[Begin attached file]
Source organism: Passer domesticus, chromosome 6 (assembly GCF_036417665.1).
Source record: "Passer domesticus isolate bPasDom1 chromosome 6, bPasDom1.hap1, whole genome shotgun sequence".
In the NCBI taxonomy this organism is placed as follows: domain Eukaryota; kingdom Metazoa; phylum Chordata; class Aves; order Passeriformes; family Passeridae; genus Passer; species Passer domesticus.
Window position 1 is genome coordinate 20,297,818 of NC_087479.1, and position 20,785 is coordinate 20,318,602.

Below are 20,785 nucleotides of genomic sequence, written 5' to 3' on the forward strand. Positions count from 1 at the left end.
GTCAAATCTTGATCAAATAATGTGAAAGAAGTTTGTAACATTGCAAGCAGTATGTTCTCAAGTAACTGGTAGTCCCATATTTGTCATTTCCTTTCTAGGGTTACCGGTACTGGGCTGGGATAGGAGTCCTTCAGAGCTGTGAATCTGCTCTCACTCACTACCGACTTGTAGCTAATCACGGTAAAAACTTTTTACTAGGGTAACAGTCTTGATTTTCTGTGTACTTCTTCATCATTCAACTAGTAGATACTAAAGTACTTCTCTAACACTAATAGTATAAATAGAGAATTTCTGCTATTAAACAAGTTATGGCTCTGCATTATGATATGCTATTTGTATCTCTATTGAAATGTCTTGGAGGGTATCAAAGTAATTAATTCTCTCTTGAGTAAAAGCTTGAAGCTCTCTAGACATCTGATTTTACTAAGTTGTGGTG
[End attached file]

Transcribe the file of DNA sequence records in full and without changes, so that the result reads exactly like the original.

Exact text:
Source organism: Passer domesticus, chromosome 6 (assembly GCF_036417665.1).
Source record: "Passer domesticus isolate bPasDom1 chromosome 6, bPasDom1.hap1, whole genome shotgun sequence".
In the NCBI taxonomy this organism is placed as follows: domain Eukaryota; kingdom Metazoa; phylum Chordata; class Aves; order Passeriformes; family Passeridae; genus Passer; species Passer domesticus.
Window position 1 is genome coordinate 20,297,818 of NC_087479.1, and position 20,785 is coordinate 20,318,602.

Below are 20,785 nucleotides of genomic sequence, written 5' to 3' on the forward strand. Positions count from 1 at the left end.
GTCAAATCTTGATCAAATAATGTGAAAGAAGTTTGTAACATTGCAAGCAGTATGTTCTCAAGTAACTGGTAGTCCCATATTTGTCATTTCCTTTCTAGGGTTACCGGTACTGGGCTGGGATAGGAGTCCTTCAGAGCTGTGAATCTGCTCTCACTCACTACCGACTTGTAGCTAATCACGGTAAAAACTTTTTACTAGGGTAACAGTCTTGATTTTCTGTGTACTTCTTCATCATTCAACTAGTAGATACTAAAGTACTTCTCTAACACTAATAGTATAAATAGAGAATTTCTGCTATTAAACAAGTTATGGCTCTGCATTATGATATGCTATTTGTATCTCTATTGAAATGTCTTGGAGGGTATCAAAGTAATTAATTCTCTCTTGAGTAAAAGCTTGAAGCTCTCTAGACATCTGATTTTACTAAGTTGTGGTG